Hyundai i30 (2012) | CARkeys | Catalog-cars

Hyundai i30 (2012) | CARkeys

6 Dec 2014 | Author: | Comments Off on Hyundai i30 (2012) | CARkeys

Hyundai i30

(2012) review

After four and a half years, most mainstream manufacturers would be happy enough to give one of their models a mid-life facelift and mumble something about evolution, not revolution. That’s hardly the case with Hyundai. Its original i30 – the first Hyundai designed in Europe for European customers, and the car which gave the company’s now-current naming system its debut – has been replaced by something significantly different.

For a start, it has grown up in terms of design. Both inside and out, it bears a strong resemblance to the i40 launched in 2011, and that’s no bad thing. It’s a matter of some regret that Hyundai has put no effort into improving the i30’s visibility (in fact it appears to have devised a policy of making it worse), but there are compensations such as the lowering of the central tunnel to make it easier to move across the rear seats and the use of a more steeply angled windscreen to reduce aerodynamic drag.

Hyundai has several figures to demonstrate that there is more room for all passengers. Not having sat in a first-generation i30 for some time I can’t directly compare them, but this one should be able to carry four six-footers without any trouble. Interior storage compartments are either larger than before or, as in the case of the ones in the rear doors, new for this model.

Luggage capacity with the rear seats in place has increased to 378 litres – a bit more than in a Vauxhall Astra, a lot more than in a Ford Focus and nearly as much as in a Renault Megane – though the load sill is unusually high, which may make lifting heavy objects over it more difficult than it needs to be.

The range of engines includes 99bhp 1.4-litre and 118bhp 1.6 petrol engines, an 89bhp 1.4 diesel and two versions of a 1.6 diesel producing 109bhp and 126bhp. Six-speed manual transmission is the norm, though an automatic gearbox is standard with the 1.6 petrol engine and optional with the less powerful diesel.

Hyundai says that the most popular engine among fleet buyers will be the 109bhp diesel, and you can see why. As long as it’s mated with a manual gearbox it gives the car CO2 emissions of either 97g/km or 100g/km. Which one it is depends on the specification of the rest of the car, but as far as taxation is concerned one is as good as the other. (Oddly, the less powerful 1.4-litre diesel officially has higher CO2 emissions and inferior economy, though it’s unlikely that this will be as true in real life as it is on the EU test cycle.)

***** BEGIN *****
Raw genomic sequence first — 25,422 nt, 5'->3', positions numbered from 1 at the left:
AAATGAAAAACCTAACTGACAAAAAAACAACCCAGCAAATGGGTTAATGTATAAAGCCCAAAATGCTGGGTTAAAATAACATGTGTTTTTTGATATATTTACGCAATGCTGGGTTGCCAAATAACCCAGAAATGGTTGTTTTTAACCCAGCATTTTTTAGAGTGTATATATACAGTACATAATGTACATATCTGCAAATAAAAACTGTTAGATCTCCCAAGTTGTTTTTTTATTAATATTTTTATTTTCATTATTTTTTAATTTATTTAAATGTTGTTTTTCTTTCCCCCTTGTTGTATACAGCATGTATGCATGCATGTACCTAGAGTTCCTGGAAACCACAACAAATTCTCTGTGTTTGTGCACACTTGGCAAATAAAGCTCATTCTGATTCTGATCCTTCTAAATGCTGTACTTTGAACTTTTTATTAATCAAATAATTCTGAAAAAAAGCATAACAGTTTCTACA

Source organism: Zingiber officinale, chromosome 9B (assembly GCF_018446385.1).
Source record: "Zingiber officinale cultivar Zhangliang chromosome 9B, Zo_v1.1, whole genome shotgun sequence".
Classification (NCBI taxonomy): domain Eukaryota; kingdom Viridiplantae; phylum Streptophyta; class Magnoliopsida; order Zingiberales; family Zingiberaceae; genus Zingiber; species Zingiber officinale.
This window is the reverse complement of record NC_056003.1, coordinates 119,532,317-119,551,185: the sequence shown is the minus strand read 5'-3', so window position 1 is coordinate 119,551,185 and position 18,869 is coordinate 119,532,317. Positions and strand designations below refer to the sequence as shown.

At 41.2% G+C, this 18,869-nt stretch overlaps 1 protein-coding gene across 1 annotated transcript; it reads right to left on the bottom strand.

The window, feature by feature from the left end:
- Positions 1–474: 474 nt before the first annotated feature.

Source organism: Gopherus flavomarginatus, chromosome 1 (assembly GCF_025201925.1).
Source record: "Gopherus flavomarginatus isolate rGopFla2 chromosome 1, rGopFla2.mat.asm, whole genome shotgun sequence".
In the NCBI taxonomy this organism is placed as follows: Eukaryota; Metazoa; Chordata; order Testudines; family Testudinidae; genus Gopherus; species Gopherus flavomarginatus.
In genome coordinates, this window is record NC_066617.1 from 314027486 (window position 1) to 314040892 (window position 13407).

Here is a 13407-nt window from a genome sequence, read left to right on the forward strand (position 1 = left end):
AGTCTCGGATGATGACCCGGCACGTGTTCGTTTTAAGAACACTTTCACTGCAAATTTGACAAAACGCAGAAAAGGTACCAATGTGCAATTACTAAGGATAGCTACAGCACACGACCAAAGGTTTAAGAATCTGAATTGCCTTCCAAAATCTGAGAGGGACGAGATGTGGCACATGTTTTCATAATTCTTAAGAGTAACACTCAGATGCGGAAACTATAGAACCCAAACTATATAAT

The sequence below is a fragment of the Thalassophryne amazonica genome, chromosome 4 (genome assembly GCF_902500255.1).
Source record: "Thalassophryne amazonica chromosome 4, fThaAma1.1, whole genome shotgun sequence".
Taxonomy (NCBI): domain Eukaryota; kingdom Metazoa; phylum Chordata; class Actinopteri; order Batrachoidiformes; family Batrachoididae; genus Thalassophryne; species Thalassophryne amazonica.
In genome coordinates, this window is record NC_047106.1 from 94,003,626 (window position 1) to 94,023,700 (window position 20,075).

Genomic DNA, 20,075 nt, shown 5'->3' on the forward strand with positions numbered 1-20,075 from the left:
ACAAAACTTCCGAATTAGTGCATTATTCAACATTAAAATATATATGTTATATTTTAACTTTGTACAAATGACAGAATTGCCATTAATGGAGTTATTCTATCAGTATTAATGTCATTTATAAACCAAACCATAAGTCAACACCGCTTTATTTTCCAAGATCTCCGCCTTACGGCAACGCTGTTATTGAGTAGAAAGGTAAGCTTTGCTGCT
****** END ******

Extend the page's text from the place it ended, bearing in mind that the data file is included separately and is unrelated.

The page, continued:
For private customers the 1.4-litre petrol engine is likely to be the most appealing. Running costs per mile will be significantly higher, but owners are likely to travel less far, and compared with the 110bhp diesel there’s a thumping £2400 advantage in list price.

Of the two i30s predicted to be the best sellers in their respective categories, I slightly prefer the 1.4 petrol, for the usual reasons that it’s quieter and, because its engine is lighter, it both handles slightly better and is easier to manoeuvre round town. But there’s not much in it, and whichever one you pick you’re going to be in trouble in tight, low-speed situations because Hyundai didn’t make the bloody windows big enough.

There are four trim levels, and the 109bhp diesel engine is the only one offered with all four of them – broadly speaking, the more powerful the i30, the better-equipped it’s likely to be.

The entry-level Classic models could hardly be described as basic, since they have six airbags, front foglights, manual air-conditioning, LED daytime running lights, Bluetooth connectivity with voice recognition, a steering wheel with audio and phone controls, heated and electrically adjustable door mirrors, a height-adjustable driver’s seat and an audio system with all the required MP3, iPod, USB and auxiliary thingummybobs. Stylish types may, however, be disappointed to learn that they also come with steel wheels as standard.

Active versions have alloy wheels, and in addition to the Classic equipment they also have a cruise control with speed limiter, electric rear windows, a leather-rimmed steering wheel and – very importantly for a car whose visibility situation is as mournful as I have already described – rear parking sensors.

The next trim level up is Style, which includes larger (16) alloy wheels, dual-zone climate control air-conditioning, cornering lights, automatic headlights and wipers, folding door mirrors with integrated indicators, two extra audio speakers and front parking sensors. Style Nav is the same as Style, except that for a further £1000 you get touchscreen satellite navigation (7 screen, not bad graphics) and a reversing camera.

Prices start at £14,495 for the 1.4 petrol Classic and reach £20,795 for the 109bhp 1.6 diesel Style Nav automatic. On top of that, there are two option packs for Style and Style Nav models: Convenience (£750) with keyless entry, automatically folding door mirrors, puddle lights and illuminated chrome doorhandles; and Individual (£1000) with leather upholstery, heated front seats and a different instrument cluster.

Hyundai says there’s a third option pack, but since it’s called Panoramic Sunroof and consists of a panoramic sunroof and nothing else, I’m not sure that it qualifies as a pack exactly. Anyway, it costs £950.

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